Vancouver is a beautiful city on the West Coast of Canada. There are many things to do in Vancouver, from stunning mountains to ocean views, a foodies paradise to hiking the many trails; Vancouver has it all.
Being in a city with many things to do may make you feel overwhelmed about where to start. As a local to Vancouver, I will help you break down locations and give you all the details on where to visit that are worthwhile.
This is a guest post by Kelena. She is a curious Canadian travel blogger who loves exploring her backyard and travelling to other countries worldwide. Sharing her experiences and details for others to enjoy is what she loves to do through her writing at Written by Kel
- 1 Things To Do In Vancouver, British Columbia
- 2 Things To Do Outside Of Vancouver
- 3 Travelling Along The Sea To Sky Highway
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Things To Do In Vancouver, British Columbia
You may be thinking, is Vancouver worth visiting? Where do I start? This list is condensed to help you find things you want to do in Vancouver. Locations sometimes have more than one thing to do in the area.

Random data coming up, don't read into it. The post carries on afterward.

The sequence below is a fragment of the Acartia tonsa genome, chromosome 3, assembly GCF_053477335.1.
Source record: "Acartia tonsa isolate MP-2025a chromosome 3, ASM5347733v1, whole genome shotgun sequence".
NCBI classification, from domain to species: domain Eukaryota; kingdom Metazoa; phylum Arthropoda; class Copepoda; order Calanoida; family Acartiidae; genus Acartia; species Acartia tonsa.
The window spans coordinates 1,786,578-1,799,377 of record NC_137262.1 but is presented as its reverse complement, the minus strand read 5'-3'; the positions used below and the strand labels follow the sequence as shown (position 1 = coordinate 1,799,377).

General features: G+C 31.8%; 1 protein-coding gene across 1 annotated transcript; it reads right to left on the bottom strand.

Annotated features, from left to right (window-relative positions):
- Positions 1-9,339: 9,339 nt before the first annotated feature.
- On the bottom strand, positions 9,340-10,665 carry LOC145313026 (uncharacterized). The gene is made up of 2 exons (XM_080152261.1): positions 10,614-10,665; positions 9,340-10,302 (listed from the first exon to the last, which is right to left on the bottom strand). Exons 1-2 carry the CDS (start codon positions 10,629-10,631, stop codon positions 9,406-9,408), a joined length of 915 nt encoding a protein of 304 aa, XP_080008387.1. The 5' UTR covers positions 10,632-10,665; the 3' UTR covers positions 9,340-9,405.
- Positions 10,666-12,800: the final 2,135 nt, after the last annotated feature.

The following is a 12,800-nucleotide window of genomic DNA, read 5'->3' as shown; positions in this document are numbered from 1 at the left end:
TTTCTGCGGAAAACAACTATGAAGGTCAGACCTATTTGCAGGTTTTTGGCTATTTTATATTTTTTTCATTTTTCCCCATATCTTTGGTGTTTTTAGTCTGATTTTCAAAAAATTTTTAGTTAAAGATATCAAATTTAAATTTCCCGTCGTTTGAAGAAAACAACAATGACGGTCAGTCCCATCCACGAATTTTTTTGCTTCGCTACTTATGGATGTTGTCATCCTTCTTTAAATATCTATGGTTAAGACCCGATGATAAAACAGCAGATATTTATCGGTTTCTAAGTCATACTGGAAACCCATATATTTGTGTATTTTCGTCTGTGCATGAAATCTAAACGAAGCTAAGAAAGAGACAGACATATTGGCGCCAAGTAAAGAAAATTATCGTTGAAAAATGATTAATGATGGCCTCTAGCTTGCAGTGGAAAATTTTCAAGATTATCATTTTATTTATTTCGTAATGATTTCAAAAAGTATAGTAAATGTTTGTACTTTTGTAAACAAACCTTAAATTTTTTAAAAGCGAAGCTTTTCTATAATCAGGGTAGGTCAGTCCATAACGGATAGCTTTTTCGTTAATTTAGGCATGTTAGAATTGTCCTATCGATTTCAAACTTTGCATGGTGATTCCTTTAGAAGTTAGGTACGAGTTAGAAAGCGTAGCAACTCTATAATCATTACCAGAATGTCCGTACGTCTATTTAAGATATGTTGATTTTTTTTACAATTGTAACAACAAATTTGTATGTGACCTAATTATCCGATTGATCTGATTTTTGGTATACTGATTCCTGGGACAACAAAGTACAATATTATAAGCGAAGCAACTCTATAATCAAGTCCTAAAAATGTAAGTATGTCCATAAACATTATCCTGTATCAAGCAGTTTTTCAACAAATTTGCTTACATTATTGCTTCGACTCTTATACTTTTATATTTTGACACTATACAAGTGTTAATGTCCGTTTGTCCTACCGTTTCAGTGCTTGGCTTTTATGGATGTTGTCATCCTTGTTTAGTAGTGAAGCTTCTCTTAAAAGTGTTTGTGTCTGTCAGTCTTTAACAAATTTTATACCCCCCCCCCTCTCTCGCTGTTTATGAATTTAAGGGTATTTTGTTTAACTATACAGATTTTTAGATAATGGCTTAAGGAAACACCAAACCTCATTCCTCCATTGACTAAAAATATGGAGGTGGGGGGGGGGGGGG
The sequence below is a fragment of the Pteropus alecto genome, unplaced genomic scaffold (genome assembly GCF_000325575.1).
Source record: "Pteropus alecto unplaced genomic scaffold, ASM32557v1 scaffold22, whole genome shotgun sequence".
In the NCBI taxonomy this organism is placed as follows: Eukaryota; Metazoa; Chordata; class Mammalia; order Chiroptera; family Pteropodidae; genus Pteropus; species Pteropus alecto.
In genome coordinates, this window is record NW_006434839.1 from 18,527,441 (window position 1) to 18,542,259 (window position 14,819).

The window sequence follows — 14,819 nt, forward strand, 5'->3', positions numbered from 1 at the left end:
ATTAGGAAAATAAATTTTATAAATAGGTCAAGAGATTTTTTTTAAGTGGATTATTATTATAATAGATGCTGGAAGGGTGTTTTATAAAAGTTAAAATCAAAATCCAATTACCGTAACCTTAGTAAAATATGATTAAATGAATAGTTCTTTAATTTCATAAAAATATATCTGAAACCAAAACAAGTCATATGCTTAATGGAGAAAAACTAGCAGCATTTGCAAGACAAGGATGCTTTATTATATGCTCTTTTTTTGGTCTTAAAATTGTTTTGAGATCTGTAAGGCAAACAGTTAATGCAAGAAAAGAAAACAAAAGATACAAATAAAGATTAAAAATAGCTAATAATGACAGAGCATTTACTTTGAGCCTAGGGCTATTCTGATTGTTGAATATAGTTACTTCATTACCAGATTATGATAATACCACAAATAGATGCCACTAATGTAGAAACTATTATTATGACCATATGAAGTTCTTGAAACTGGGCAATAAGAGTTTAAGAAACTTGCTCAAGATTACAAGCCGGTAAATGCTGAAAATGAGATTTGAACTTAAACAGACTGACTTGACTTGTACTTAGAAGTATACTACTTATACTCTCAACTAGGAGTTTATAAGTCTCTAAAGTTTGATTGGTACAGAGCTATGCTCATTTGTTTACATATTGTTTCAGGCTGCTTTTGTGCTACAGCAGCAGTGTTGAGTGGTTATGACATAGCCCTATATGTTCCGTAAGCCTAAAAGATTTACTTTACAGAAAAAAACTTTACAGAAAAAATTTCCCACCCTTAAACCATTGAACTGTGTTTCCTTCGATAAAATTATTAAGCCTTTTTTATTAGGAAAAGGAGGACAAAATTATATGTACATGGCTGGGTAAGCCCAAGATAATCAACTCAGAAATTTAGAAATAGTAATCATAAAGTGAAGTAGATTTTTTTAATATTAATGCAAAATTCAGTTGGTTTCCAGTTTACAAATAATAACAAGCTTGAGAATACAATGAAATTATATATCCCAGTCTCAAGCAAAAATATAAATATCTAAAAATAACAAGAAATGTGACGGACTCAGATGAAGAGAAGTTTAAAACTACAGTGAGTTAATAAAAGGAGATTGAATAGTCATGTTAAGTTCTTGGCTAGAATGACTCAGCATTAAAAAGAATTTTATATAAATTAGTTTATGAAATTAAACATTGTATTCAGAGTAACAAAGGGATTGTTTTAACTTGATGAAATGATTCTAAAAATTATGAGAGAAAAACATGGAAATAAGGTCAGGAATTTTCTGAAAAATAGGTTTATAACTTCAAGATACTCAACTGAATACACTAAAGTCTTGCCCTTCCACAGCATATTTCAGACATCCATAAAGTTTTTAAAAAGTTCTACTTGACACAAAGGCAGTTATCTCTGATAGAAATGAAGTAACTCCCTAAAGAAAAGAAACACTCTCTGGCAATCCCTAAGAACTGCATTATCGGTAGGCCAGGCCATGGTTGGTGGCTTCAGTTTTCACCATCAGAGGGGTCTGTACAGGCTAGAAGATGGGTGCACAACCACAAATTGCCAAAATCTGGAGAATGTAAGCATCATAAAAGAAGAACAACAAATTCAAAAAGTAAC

Queen Elizabeth Park
In the heart of the city, Queen Elizabeth Park is a must-visit location when visiting Vancouver.
The stunning Quarry Rock Garden, or the QE Rose Garden in bloom, is a beautiful display of colourful flowerbeds and lushes trees. It is a perfect photo-op spot to take Instagram-worthy pictures.
The Blodel Conservatory is a dome aviary with many plant and bird species. The Seasons in the Park restaurant is an elevated dining location inside Queen Elizabeth Park with stunning views of the mountains, Vancouver, and Downtown Vancouver.
VanDusen Botanical Garden
VanDusen is a beautiful location to take pictures. The gardens are spectacular, with art displays, a fine dining restaurant, and a hedge maze. During the winter, you can expect the park to be decorated with twinkling Christmas lights at their Festival of Lights.
Stanley Park is located in the middle of Burrard Inlet and Vancouver Harbour. It is one of Vancouver’s beloved and largest parks with many things to do inside.
Many Stanley Park bike tours go along the popular greenway known as the Seawall and other paths within the park.
There are other things to do within Stanley Park, such as the famous Vancouver Aquarium, which focuses on mammal rescue, rehabilitation and release and marine conservation. The aquarium is an excellent learning space for children.
Moreover, other points of interest include the Nine O’Clock Gun, which goes off every day at 9:00 PM, Girl in a Wetsuit, Totem Poles, Siwash Rock, and more.
Prospect Point Lookout is an excellent spot to take photos of the Lions Gate Bridge, West Vancouver, or sunset.
Granville Island is known as the arts district in Vancouver. You can find many art galleries and local artisan shops inside Granville Island.